Bottom line, and that’s what the Fan Cost Index was addressing, a family of four doesn’t have to pay $293 to watch the Astros punish the Mariners. Astros games are on the open market, it’s up to fans to dictate their price tag.

The real value of watching the steamrolling Astros in 2022, though … priceless.

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DeMeco Ryans feels like the perfect fit. Photo by Thearon W. Henderson/Getty Images.

There’s one big difference between the Houston Texans and the Canadian Mounties.

The Mounties always get their man. The Texans not so much. That’s how second and third (and desperation) choices like David Culley, who never even was a coordinator in his nearly 30-year NFL career, and Lovie Smith, whose top credential for the job was being in the building, got to be Texans head coaches the past two years. Both of whom were one and done – summarily fired after disheartening, aimless seasons.

But that all changes with the imminent hiring of 38-year-old DeMeco Ryans as Texans head coach. An announcement could come any moment.

With one bold stroke, the Texans will be cleaning up a mess that took years to fester. Ryans is the perfect candidate for the job. He was drafted out of Alabama by the Texans in 2006 and became Defensive Rookie of the Year and All-Pro linebacker. He played six years in Houston when, lest we forget, the Texans developed into a winning team bound for the playoffs.

After retiring in 2017, Ryans became a successful coach with the San Francisco 49ers, rising quickly from defensive quality control to inside linebackers coach to defensive coordinator the past two seasons. This year, the 49ers had the stingiest defense in the league with the fewest points and yards allowed. They allowed their opponents to score on less than 25 percent of their drives – far and away the best performance in the NFL.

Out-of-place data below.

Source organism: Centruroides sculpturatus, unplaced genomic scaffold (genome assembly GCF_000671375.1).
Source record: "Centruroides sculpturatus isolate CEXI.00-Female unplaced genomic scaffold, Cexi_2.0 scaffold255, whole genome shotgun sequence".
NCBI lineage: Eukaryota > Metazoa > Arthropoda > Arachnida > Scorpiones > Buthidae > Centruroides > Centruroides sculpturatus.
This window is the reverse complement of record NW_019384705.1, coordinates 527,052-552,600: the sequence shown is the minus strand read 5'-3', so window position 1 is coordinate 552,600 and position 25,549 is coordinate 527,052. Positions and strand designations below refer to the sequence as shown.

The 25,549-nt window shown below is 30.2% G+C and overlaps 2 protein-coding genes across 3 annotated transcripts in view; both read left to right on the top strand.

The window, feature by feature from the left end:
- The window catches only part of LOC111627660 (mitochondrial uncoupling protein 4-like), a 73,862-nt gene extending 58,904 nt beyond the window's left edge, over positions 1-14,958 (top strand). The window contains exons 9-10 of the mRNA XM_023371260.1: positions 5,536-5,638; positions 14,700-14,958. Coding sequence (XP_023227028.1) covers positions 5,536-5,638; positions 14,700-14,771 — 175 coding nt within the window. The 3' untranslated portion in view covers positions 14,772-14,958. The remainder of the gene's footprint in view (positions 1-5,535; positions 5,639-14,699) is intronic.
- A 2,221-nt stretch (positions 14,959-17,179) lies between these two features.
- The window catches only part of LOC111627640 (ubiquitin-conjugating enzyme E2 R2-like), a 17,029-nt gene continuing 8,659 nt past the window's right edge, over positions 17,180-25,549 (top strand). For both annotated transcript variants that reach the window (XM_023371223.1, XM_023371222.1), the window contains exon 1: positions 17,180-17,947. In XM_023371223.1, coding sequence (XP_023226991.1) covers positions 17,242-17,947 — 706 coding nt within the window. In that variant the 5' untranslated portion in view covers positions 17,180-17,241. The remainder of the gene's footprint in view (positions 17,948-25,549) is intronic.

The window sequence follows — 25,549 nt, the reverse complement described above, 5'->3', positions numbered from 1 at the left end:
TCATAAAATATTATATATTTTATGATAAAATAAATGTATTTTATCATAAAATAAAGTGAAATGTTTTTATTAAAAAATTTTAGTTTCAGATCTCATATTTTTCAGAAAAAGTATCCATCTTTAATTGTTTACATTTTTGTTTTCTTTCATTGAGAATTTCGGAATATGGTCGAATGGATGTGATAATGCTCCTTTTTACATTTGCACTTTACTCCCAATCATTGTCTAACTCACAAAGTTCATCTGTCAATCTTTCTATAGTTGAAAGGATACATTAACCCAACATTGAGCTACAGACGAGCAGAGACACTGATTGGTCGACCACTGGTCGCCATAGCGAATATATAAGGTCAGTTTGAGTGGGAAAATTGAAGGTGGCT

The Texans want Ryans and Ryans, who was the hottest head coach candidate on several teams’ wish list, wants the Texans. He’s reportedly said no thanks to the Denver Broncos, a team which appears to have a faster track to rebuilding than the Texans. Contrary to Thomas Wolfe’s classic novel, Ryans believes that you can go home again.

Ryans will accomplish some immediate fixes for the Texans – like bringing respectability to the franchise and soothing wounds with the fan base. The team desperately needs a kick in its image. As recently as five years ago, the Texans were selling out every home game at NRG Stadium with tens of thousands of home-viewing fans wishin’ and hopin’ to buy season tickets.

Then came Bill O’Brien, criminally one-sided trades (in the wrong direction), a divisive and unpopular executive with the owner’s ear, the Deshaun Watson scandal, two head coaches plucked off the scrap heap, and losing … lots and lots of losing. The Texans finished their recent season with three wins and the undisputed crown of most dysfunctional franchise in the NFL.

The jewel of that damning crown was winning a game they needed to lose to guarantee the No. 1 pick in the upcoming draft. You’d think that losing would be the easiest thing for the Texans. It’s sort of become their thing.

Not only did they win, they did it the hard way, by going for two in the last minute of their last game and winning by a single point. By winning they forfeited their unobstructed and worry-free path to drafting the quarterback of their choosing. Who thinks to do that? Now they have to wait to see what the Chicago Bears will do with the No. 1 pick.

Ryans will require time, probably a few years at least, to restore the Texans to the ranks of playoff contenders. In blunt terms, the Texans currently stink. They won three games in 2022 after back-to-back four-win seasons. On defense, they were 27th in points allowed. They were 31st in rushing yards allowed. On offense, 31st in yards per game, 31st in rushing, and 31st in third down conversions. There’s only 32 teams in the NFL.

Of course you can cherry pick stats to make a team look good or bad. With the Texans, they’re all bad.

Their returning starting quarterback won’t be starting next season. That’s the plan, anyway. The Texans are expected to draft quarterbacks Bryce Young of Alabama, C.J. Stroud of Ohio State or Will Levis of Kentucky with their No. 2 pick. The Texans may sign a free agent veteran signal caller or trade for one.

And start from scratch. Again. At least this time with a coach that brings hope back to Houston.